Early detection is key when it comes to treating your pet, and Orland Veterinary Hospital offers complete in-house diagnostics including advanced equipment and an on-site laboratory. This saves time, money, and most importantly, you don’t have to wait overnight for results—meaning your pet gets a diagnosis and needed treatment sooner.
Our hospital has the capability to perform various blood screens, pre-anesthetic bloodwork, urinalysis and other types of testing on site instead of sending samples to an outside lab.
Testing provided in the hospital includes:
- Liver enzyme screening
- Pancreatic evaluation
- Renal (Kidney) profiles
- Complete blood counts
- General chemistries
- Blood gases
- FelV, FIV in cats
- Parvovirus in dogs
While we do offer an extensive range of on-site testing, it is possible that your pet may need laboratory work beyond our scope. For those cases, we are happy to send blood work or other testing to an outside lab that will send results back to us.
Digital Radiology (X-Rays)
Orland Veterinary Hospital employs advanced imaging technologies, guaranteeing the highest quality of care for our patients.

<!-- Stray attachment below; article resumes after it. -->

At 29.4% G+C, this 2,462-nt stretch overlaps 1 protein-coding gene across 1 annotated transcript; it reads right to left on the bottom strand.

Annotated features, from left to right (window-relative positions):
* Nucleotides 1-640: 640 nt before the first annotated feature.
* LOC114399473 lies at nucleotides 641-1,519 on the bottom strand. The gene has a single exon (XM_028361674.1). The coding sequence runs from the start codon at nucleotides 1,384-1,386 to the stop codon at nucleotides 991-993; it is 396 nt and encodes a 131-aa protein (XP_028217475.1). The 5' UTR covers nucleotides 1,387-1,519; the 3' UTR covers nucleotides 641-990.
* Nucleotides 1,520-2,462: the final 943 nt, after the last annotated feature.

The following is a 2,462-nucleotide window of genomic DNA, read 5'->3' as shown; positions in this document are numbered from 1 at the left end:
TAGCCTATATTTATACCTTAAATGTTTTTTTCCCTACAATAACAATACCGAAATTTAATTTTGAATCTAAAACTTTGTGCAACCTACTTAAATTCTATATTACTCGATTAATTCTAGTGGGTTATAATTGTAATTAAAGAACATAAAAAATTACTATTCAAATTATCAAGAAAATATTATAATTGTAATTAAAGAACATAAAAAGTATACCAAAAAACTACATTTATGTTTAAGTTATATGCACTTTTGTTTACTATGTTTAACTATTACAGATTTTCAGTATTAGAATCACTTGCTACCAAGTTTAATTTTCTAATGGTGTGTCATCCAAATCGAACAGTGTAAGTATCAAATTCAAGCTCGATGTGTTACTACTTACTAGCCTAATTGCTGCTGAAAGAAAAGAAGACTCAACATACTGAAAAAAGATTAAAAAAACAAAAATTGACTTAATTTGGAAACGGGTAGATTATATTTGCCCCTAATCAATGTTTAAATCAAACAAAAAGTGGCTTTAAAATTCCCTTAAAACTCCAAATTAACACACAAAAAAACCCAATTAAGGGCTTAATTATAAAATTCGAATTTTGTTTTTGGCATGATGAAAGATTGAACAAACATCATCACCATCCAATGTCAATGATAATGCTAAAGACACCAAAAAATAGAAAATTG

Radiographs, or X-rays, use electromagnetic radiation directed towards the body to highlight objects within. They can detect abnormalities including skeletal fractures, soft tissue damage, foreign bodies and dental disease.
Orthopedic radiographs and contrast studies require the patient remain completely still to work correctly, necessitating sedation in most cases. Some specialized procedures may require anesthesia. The duration of sedation or anesthesia is usually short and patient recovery is swift.
Ultrasound is a powerful diagnostic tool that creates a real-time image of an animal’s body. This composite reveals important information about internal processes including the circulatory, skeletal and gastrointestinal systems.
When used in conjunction with other diagnostic tools like X-rays, ultrasounds can help identify disease, blockages, skeletal fractures, soft tissue damage and other internal injuries.
An ultrasound works by broadcasting high-frequency sound waves that reflect off your pet’s internal structures. A small probe held against the skin collects the returning signals to create an image of the internal body, most commonly used to examine abdominal organs like the stomach, kidneys, liver, spleen and gallbladder. An ultrasound of the heart, known as an echocardiogram, provides precise information about heart valves, blood flow, chamber size and contractions.
Completely painless and non-invasive, ultrasounds usually require some sedation because the patient must remain completely still.
Have questions about our diagnostic services or want to schedule an appointment for your pet? Call us at 530-865-4478.